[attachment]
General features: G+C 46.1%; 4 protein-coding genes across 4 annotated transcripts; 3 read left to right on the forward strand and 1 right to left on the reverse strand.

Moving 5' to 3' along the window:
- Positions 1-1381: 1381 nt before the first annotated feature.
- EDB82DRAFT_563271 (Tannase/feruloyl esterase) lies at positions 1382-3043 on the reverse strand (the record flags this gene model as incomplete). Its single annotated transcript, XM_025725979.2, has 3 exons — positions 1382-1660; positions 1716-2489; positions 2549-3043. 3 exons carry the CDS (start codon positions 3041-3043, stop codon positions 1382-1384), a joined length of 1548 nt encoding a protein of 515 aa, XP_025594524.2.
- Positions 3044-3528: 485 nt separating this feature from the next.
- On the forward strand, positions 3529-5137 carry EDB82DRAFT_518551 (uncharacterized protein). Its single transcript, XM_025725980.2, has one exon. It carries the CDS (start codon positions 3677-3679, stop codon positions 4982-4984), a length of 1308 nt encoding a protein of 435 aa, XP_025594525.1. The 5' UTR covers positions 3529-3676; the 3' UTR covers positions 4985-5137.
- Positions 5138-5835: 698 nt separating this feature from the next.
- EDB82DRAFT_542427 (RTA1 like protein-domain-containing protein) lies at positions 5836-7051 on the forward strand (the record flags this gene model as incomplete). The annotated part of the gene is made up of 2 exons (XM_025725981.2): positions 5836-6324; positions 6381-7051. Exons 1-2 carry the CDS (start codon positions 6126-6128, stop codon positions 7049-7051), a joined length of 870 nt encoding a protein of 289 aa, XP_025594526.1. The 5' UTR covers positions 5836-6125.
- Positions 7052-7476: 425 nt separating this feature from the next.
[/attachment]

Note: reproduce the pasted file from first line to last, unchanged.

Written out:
General features: G+C 46.1%; 4 protein-coding genes across 4 annotated transcripts; 3 read left to right on the forward strand and 1 right to left on the reverse strand.

Moving 5' to 3' along the window:
- Positions 1-1381: 1381 nt before the first annotated feature.
- EDB82DRAFT_563271 (Tannase/feruloyl esterase) lies at positions 1382-3043 on the reverse strand (the record flags this gene model as incomplete). Its single annotated transcript, XM_025725979.2, has 3 exons — positions 1382-1660; positions 1716-2489; positions 2549-3043. 3 exons carry the CDS (start codon positions 3041-3043, stop codon positions 1382-1384), a joined length of 1548 nt encoding a protein of 515 aa, XP_025594524.2.
- Positions 3044-3528: 485 nt separating this feature from the next.
- On the forward strand, positions 3529-5137 carry EDB82DRAFT_518551 (uncharacterized protein). Its single transcript, XM_025725980.2, has one exon. It carries the CDS (start codon positions 3677-3679, stop codon positions 4982-4984), a length of 1308 nt encoding a protein of 435 aa, XP_025594525.1. The 5' UTR covers positions 3529-3676; the 3' UTR covers positions 4985-5137.
- Positions 5138-5835: 698 nt separating this feature from the next.
- EDB82DRAFT_542427 (RTA1 like protein-domain-containing protein) lies at positions 5836-7051 on the forward strand (the record flags this gene model as incomplete). The annotated part of the gene is made up of 2 exons (XM_025725981.2): positions 5836-6324; positions 6381-7051. Exons 1-2 carry the CDS (start codon positions 6126-6128, stop codon positions 7049-7051), a joined length of 870 nt encoding a protein of 289 aa, XP_025594526.1. The 5' UTR covers positions 5836-6125.
- Positions 7052-7476: 425 nt separating this feature from the next.